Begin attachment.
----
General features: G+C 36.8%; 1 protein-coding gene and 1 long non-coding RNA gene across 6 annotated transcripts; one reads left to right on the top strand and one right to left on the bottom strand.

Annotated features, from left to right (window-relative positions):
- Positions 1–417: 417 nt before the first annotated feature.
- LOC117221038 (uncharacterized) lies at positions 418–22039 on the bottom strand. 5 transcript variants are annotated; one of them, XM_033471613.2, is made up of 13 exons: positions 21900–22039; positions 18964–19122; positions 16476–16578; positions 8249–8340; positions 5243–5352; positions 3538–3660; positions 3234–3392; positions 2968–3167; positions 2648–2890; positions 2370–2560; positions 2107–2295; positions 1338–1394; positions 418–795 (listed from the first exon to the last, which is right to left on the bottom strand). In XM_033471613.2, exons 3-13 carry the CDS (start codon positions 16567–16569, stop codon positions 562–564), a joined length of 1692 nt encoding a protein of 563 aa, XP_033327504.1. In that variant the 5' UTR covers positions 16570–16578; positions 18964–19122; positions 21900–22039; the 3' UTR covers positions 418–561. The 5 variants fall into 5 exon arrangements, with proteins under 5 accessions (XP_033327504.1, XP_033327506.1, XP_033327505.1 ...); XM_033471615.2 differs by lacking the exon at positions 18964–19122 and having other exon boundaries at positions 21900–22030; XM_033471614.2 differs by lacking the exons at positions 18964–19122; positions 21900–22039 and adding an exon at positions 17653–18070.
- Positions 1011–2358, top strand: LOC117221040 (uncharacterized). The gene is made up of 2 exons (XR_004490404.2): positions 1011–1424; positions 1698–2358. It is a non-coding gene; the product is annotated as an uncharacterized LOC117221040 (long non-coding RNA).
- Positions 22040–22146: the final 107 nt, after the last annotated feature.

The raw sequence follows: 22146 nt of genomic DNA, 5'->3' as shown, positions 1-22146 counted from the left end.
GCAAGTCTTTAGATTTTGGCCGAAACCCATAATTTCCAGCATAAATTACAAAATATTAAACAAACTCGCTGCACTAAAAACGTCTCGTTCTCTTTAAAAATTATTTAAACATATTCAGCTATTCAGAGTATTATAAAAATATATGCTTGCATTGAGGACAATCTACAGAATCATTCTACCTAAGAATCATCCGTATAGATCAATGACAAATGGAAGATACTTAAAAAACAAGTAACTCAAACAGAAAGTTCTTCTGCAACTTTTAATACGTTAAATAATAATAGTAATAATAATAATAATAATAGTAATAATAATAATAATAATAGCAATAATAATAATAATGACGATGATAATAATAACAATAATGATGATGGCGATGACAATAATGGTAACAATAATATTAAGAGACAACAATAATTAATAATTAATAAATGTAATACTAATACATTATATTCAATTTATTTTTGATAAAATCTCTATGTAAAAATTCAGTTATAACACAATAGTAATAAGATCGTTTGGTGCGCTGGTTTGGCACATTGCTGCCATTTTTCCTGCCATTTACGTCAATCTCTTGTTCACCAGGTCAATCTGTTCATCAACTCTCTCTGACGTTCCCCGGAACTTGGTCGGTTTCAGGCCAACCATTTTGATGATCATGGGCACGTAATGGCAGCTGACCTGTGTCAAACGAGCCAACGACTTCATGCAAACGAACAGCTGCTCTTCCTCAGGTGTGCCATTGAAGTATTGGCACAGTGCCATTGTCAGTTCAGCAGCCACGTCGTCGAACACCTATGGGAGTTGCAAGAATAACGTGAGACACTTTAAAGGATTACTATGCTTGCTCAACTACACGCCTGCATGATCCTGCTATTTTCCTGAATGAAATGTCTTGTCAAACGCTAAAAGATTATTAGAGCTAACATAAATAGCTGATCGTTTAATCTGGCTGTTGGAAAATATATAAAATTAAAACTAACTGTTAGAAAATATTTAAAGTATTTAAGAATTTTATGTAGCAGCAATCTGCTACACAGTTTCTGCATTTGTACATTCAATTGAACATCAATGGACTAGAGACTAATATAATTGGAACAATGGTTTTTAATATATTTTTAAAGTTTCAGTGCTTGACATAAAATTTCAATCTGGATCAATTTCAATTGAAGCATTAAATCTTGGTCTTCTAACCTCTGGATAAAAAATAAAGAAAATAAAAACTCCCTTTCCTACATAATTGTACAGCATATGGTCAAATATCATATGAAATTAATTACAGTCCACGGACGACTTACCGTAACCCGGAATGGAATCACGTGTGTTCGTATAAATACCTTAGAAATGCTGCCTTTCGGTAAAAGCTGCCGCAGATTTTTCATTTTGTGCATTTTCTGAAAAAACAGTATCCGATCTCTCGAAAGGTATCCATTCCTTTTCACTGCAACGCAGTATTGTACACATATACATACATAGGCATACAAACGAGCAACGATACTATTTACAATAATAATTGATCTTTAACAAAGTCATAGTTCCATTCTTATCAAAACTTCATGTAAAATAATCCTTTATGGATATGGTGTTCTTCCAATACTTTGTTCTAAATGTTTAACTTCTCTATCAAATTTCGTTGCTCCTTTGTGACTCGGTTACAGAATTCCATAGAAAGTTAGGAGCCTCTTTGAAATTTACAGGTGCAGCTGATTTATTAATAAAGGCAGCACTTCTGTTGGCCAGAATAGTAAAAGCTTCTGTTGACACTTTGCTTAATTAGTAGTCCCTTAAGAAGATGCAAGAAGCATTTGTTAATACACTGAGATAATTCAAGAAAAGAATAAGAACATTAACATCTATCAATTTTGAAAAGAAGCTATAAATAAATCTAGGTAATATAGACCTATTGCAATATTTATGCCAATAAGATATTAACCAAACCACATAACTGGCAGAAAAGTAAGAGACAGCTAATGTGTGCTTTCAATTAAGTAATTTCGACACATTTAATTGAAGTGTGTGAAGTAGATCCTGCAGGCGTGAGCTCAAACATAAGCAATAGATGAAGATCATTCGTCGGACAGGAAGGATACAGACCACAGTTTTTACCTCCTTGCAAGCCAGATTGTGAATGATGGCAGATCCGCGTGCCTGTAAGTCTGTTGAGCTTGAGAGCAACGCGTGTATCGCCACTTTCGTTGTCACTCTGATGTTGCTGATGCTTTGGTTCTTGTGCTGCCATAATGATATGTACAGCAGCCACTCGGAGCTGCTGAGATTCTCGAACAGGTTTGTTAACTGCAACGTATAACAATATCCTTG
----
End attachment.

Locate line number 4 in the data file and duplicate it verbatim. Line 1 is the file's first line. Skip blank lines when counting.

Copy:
- LOC117221038 (uncharacterized) lies at positions 418–22039 on the bottom strand. 5 transcript variants are annotated; one of them, XM_033471613.2, is made up of 13 exons: positions 21900–22039; positions 18964–19122; positions 16476–16578; positions 8249–8340; positions 5243–5352; positions 3538–3660; positions 3234–3392; positions 2968–3167; positions 2648–2890; positions 2370–2560; positions 2107–2295; positions 1338–1394; positions 418–795 (listed from the first exon to the last, which is right to left on the bottom strand). In XM_033471613.2, exons 3-13 carry the CDS (start codon positions 16567–16569, stop codon positions 562–564), a joined length of 1692 nt encoding a protein of 563 aa, XP_033327504.1. In that variant the 5' UTR covers positions 16570–16578; positions 18964–19122; positions 21900–22039; the 3' UTR covers positions 418–561. The 5 variants fall into 5 exon arrangements, with proteins under 5 accessions (XP_033327504.1, XP_033327506.1, XP_033327505.1 ...); XM_033471615.2 differs by lacking the exon at positions 18964–19122 and having other exon boundaries at positions 21900–22030; XM_033471614.2 differs by lacking the exons at positions 18964–19122; positions 21900–22039 and adding an exon at positions 17653–18070.